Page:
Saturday, June 8, 2013

Windows 8 + Part 5: Value Converters

One of the nice features of XAML is it’s extremely flexible data binding capabilities. In previous posts I have been showing how to build a Windows 8 application to display data from and I use data binding to display the data. XAML doesn’t limit you to just binding text values, you can bind to pretty much any property on a control.
In the Salesforce example I have been developing I display the account data in a tiled gird view. Lets say we wanted to change the color of the tile based on the Priority field in the Salesforce account record. If that field contained a color value we could bind it directly to the Background property of the tile, but you normally wouldn’t have a color value in a data record. In this case the field contains the text values High, Medium or Low. Fortunately, XAML provides a solution to this, value converters.
Value converters simply take one value as an input and return a different value that may even be of different data type. Here is a the converter I created to convert the Priority field value into a color.

public class AccountPriorityConverter : IValueConverter

    public object Convert(object value, Type targetType, object parameter, string language)
        switch ((string)value)
            case "High":
                return new Windows.UI.Xaml.Media.SolidColorBrush(Windows.UI.Colors.Green);
            case "Medium":
                return new Windows.UI.Xaml.Media.SolidColorBrush(Windows.UI.Colors.Yellow);
            case "Low":
                return new Windows.UI.Xaml.Media.SolidColorBrush(Windows.UI.Colors.Red);  
                return new Windows.UI.Xaml.Media.SolidColorBrush(Windows.UI.Colors.LightGray);

    public object ConvertBack(object value, Type targetType, object parameter, string language)
        throw new NotImplementedException();

Value converters are classes that implement the IValueConverter interface which has two functions, Convert and ConvertBack. Convert converts the value from your data source into a value that can be used by a XAML property. ConvertBack is needed when you are doing two way binding and need to convert a XAML property back to a value needed by your data source, you will usually not need to implement this function.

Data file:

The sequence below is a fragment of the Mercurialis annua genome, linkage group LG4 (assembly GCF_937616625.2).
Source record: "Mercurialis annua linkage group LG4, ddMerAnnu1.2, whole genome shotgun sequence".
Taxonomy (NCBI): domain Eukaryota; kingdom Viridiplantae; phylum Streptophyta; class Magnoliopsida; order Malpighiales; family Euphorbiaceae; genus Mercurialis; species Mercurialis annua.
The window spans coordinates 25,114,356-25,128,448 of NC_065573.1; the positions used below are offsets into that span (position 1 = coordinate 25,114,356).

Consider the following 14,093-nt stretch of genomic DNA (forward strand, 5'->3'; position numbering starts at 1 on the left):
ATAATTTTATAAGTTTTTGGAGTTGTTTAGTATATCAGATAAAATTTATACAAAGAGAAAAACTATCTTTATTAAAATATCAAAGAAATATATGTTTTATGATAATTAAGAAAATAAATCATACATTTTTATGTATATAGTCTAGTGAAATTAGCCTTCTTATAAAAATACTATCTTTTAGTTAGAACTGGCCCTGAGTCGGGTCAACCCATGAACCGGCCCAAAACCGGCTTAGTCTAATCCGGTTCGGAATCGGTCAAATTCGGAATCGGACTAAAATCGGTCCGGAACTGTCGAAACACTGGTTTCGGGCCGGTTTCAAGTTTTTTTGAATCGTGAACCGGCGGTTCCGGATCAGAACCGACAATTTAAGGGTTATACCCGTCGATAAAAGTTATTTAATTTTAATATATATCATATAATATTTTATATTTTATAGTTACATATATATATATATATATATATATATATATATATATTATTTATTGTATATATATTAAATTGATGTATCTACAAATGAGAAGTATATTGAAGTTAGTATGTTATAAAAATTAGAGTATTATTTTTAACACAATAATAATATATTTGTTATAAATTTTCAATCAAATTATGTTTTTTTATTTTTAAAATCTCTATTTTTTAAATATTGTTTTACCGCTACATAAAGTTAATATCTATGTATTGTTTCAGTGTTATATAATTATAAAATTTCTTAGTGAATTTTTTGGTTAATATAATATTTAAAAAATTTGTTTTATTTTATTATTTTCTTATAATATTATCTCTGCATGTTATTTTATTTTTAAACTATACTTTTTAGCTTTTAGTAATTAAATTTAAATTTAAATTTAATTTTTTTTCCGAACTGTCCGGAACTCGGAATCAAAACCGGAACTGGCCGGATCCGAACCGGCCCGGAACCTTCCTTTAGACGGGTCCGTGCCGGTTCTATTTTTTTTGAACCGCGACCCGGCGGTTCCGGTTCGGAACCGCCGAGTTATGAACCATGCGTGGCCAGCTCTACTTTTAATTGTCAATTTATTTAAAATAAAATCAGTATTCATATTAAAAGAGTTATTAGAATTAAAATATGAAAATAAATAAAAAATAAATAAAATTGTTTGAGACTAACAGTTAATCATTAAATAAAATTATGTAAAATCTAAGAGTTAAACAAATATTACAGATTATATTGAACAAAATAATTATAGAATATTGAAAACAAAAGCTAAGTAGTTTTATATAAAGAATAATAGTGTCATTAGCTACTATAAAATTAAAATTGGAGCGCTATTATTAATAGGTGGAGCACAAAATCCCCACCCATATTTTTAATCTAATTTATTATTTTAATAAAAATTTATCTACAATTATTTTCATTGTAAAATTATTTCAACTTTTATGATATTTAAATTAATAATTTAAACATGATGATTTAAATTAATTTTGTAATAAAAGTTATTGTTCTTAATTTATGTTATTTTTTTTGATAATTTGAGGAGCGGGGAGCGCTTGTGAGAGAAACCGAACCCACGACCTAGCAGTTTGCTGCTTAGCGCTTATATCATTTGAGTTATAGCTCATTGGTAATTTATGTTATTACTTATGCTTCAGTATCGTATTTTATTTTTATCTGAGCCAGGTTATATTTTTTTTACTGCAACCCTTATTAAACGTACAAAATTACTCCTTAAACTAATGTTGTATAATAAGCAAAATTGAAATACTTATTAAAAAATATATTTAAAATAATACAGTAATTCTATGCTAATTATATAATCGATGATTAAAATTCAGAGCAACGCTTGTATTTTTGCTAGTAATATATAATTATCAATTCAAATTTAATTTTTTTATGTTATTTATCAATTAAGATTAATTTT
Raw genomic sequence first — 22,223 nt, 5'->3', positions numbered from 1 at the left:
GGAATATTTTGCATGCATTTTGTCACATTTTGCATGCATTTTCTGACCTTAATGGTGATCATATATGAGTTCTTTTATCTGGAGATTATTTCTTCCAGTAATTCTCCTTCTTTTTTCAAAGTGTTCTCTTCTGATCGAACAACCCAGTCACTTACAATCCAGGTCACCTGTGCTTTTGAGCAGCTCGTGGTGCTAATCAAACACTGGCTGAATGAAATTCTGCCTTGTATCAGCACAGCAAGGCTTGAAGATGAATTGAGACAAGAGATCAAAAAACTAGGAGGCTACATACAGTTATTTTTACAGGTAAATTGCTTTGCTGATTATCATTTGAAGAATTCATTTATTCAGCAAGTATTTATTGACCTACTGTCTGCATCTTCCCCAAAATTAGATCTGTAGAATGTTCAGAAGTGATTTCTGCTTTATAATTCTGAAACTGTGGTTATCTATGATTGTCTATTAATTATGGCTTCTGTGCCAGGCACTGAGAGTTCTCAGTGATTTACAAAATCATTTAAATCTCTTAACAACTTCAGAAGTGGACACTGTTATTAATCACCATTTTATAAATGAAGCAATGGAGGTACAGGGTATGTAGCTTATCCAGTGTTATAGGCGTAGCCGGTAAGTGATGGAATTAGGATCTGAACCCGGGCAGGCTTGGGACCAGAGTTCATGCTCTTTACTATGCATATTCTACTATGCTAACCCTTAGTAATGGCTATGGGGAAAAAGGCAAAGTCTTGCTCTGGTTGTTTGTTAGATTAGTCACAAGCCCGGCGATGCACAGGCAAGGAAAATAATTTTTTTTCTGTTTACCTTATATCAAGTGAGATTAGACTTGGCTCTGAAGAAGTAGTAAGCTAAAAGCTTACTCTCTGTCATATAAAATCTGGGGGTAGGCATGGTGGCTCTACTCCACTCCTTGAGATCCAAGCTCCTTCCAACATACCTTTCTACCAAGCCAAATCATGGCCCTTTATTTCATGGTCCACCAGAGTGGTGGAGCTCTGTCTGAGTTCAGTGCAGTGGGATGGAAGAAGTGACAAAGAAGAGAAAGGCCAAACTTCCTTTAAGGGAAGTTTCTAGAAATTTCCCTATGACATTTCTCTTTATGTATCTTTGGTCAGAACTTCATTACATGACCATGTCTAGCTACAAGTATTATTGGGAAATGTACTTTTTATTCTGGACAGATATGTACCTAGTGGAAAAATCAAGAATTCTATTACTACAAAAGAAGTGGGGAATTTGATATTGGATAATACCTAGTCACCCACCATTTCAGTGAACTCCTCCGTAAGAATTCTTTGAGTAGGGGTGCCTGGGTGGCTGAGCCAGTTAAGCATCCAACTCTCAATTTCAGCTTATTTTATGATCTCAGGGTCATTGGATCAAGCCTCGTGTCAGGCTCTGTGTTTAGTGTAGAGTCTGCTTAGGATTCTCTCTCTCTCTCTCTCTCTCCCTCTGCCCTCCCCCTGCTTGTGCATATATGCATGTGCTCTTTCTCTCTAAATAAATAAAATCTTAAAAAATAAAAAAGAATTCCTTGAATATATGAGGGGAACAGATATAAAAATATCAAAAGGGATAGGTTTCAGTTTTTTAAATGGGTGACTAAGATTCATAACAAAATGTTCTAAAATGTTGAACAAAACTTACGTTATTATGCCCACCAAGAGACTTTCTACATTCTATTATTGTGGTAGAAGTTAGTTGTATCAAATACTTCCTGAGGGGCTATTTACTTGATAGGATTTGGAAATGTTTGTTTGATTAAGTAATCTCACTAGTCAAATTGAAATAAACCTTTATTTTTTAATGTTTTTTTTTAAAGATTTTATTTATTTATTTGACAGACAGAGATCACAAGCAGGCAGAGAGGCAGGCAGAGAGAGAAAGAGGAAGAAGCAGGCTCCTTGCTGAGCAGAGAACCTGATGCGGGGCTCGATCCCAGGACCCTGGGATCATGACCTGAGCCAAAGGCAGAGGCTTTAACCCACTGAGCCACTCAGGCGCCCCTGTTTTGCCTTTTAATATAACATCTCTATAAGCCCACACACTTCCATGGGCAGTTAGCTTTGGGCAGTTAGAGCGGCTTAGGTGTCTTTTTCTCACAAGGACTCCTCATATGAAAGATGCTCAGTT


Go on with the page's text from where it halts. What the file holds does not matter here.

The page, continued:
Now lets look back at Convert. The first parameter is the value that needs to be converted. Note that it is type object so you will need to cast it to the proper data type. Most of the time you will only need to use this first parameter, the remaining three are used in special situations. The targetType parameter specifies the type you need to convert to. Usually you will know ahead of time what type you are converting to, but there may be special cases when you need this. The third parameter is called parameter and allows you to pass a value from your XAML markup into the converter. For example you could use this to pass in a format string so a string value can be formatted differently in different bindings. The final parameter, language, is used when you do internationalized applications.

In the Convert function I first cast the value to a string then in  a switch statement I return a different colored Brush for each of the Priority values.

To use the value converter we must first declare it on the page were we want to use it. This is done by adding the following line to the <Page.Resources> section of the XAML markup:

<local:AccountPriorityConverter x:Key="PiorityConverter" />

AccountPriorityConverter is the name of the class we just created and PriorityConverter will be the name we use in this page to refer to it. Finally in the DataTemplate for the account items the static value for Background property is changed to bind to the CustomerPriority property using the converter:

<StackPanel Orientation="Vertical" Width="200" Height="200"  Background="{Binding CustomerPriority__c,  Converter={StaticResource PiorityConverter}}"  >

In the binding statement we start with the property we want to bind to, in the case CustomerPriority__c which will contain a string value with the priority. In the Converter attribute we refer to the PriorityConverter resource we specified in the <Page.Resources> section. This converter will take the priority string, convert it to a Brush object which is then assigned to the Background of the StackPanel.

Now when we run the program instead of every item being the same color, they are colored based on the priority.


You can download the complete code for this project here:

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